Ovarian reserve is a term that is used to determine the capacity of the ovary to produce eggs that are capable of fertilisation resulting in a healthy and successful pregnancy. An assessment of ovarian reserve is of paramount importance in women who experience difficulty in conceiving as the result may highlight an otherwise unknown problem and influence the choice, type and timing of treatment in the future.
The ovary can be described as an egg bank from which the woman draws during her reproductive life. The human ovary contains a population of primordial follicles which can develop into mature eggs. At 18–22 weeks post-conception, the female ovary contains its peak number of follicles (up to 4 million). At birth the ovaries contain around only one million follicles and at puberty around 400,000 follicles. During the reproductive period of a woman’s life, one egg is released by ovulation each month and the remaining follicles that were recruited towards maturation are lost by atresia. Few if any oocytes are replenished during the reproductive years. Thus with advanced maternal age the number of eggs that can be successfully recruited for a possible pregnancy declines.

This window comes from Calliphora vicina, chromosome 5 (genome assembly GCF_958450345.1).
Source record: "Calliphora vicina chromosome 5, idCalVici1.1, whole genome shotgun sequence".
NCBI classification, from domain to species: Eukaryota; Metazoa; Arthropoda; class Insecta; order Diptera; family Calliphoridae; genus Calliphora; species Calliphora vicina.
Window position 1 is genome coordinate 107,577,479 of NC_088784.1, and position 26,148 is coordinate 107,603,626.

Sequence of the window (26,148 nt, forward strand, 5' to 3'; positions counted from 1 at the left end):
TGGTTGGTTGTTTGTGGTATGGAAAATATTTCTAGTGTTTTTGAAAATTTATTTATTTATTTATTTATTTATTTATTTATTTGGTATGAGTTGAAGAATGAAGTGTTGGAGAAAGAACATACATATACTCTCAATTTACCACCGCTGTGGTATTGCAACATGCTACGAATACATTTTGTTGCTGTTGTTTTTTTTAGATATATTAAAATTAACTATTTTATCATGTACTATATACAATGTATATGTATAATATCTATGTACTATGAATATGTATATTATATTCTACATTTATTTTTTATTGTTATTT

Previously the most commonly used test to assess this ovarian reserve was the FSH test. This blood test determines the level of FSH between cycle day 1 – 4. This time of the menstrual cycle is chosen because at this time the oestrogen level is expected to be low, a critical feature, as FSH levels are subject to a negative feedback. Thus any determination of FSH needs to include the corresponding oestradiol level to indicate that the FSH level was drawn when the estrogen level was low. In a patient with infrequent menstruation, an FSH level and estrogen level could be measured at random and is valid if the estrogen level is low. FSH levels are expected to be below 8 iu/l in women with good reproductive potential whilst levels of 8-12 iu/l are considered borderline. Levels of FSH above 12 iu/l suggest poor ovarian function. However, FSH levels may fluctuate widely from cycle to cycle and hence this is not a good test to predict ovarian performance in the future.
The latest scientific evidence suggests that the best currently available biochemical marker for ovarian reserve is Anti-Mullerian Hormone or AMH. AMH is produced by the antral follicles in the ovaries. Hence, as age increases and the number of follicles reduces, AMH levels decline. High levels however can be present in women with Polycystic Ovarian Syndrome which compromises female fertility and therefore a combination of AMH and a transvaginal ultrasound to count the number of antral follicles, is the best way to assess ovarian reserve and future fertility.
Since AMH is secreted consistently throughout the menstrual cycle, testing for AMH can be performed at any time of the menstrual cycle.
A combination of an AMH test and a transvaginal ultrasound scan provides the best predictive test to determine future ovarian function.